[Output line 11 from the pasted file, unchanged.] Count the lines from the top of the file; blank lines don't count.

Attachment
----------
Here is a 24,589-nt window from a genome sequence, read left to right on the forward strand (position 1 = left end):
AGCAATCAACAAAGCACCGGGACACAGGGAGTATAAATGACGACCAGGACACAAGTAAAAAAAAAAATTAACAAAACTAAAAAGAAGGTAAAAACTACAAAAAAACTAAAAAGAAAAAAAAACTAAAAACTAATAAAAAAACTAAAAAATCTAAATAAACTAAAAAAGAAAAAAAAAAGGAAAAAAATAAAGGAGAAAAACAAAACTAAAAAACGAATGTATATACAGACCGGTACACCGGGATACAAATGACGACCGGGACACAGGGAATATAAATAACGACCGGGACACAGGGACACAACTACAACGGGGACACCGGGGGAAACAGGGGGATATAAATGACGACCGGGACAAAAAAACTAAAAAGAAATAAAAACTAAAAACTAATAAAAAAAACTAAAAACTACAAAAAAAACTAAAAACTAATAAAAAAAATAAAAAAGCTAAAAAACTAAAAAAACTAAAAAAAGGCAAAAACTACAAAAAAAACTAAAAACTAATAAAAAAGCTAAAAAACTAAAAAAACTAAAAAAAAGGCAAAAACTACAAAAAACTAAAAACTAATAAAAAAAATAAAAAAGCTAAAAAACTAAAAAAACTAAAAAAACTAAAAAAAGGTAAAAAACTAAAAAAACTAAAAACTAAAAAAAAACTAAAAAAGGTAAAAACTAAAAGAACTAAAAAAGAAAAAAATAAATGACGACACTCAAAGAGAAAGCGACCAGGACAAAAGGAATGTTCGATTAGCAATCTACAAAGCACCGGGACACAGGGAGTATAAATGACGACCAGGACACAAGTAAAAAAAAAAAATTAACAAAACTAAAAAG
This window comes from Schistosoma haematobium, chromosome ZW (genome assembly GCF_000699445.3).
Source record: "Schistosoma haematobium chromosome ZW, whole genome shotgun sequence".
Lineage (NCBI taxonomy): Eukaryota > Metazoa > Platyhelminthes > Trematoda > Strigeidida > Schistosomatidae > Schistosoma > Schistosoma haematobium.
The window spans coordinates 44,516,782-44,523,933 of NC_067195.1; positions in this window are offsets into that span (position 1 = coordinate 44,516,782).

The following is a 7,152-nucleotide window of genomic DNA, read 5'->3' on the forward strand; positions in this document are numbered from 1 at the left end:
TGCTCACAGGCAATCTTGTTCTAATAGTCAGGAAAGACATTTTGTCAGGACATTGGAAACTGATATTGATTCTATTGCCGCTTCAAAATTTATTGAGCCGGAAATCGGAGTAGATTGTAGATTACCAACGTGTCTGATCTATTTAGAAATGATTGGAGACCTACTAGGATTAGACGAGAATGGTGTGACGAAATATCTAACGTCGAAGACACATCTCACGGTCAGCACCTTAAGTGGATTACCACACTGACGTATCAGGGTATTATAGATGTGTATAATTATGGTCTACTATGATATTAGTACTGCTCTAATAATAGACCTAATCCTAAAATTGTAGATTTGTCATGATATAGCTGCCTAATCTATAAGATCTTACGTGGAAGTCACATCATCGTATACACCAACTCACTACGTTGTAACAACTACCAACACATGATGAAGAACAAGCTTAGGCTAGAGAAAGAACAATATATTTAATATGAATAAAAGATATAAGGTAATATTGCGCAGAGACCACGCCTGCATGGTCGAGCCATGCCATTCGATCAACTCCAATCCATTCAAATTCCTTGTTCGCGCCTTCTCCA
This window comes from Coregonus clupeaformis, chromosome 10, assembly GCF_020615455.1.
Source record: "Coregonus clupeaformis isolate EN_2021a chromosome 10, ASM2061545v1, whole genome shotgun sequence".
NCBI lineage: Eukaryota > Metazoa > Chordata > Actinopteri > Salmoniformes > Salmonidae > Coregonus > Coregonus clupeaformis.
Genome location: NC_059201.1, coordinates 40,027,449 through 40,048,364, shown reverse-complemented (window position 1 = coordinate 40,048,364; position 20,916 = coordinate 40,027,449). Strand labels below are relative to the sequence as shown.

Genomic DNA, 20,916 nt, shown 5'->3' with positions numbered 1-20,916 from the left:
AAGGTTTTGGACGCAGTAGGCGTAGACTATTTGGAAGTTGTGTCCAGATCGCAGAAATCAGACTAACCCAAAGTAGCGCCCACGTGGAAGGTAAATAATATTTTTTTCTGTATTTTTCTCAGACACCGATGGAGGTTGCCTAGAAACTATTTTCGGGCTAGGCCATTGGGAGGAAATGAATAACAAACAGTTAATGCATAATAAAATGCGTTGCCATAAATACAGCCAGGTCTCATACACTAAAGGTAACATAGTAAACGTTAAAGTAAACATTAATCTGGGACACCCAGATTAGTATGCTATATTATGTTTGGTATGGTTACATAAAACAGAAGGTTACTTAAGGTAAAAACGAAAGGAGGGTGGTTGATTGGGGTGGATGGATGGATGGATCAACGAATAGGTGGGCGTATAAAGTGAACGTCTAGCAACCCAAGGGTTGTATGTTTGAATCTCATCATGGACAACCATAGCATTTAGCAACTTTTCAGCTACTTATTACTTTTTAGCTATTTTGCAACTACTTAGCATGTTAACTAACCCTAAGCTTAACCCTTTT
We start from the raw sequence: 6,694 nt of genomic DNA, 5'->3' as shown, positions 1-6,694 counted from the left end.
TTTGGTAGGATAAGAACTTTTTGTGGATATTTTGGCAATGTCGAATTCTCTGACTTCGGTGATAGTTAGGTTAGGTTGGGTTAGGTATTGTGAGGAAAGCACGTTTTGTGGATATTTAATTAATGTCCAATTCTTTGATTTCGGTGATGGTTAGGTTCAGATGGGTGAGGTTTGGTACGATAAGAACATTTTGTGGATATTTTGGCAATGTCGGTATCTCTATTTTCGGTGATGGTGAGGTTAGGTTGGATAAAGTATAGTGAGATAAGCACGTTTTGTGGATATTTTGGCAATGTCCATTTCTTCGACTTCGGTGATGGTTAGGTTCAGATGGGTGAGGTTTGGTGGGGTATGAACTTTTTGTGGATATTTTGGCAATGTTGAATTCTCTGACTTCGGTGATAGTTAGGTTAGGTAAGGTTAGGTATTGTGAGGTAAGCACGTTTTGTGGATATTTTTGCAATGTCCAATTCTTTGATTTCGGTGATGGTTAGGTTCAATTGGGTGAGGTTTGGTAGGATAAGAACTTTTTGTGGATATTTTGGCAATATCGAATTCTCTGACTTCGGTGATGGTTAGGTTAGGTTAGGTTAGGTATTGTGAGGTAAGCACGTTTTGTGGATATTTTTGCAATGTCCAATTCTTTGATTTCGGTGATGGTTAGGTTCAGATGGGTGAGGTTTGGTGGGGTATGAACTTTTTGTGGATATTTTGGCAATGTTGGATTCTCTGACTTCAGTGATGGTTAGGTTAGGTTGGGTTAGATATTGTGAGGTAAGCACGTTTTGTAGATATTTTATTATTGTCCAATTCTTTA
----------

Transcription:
NCBI lineage: Eukaryota > Metazoa > Chordata > Actinopteri > Salmoniformes > Salmonidae > Coregonus > Coregonus clupeaformis.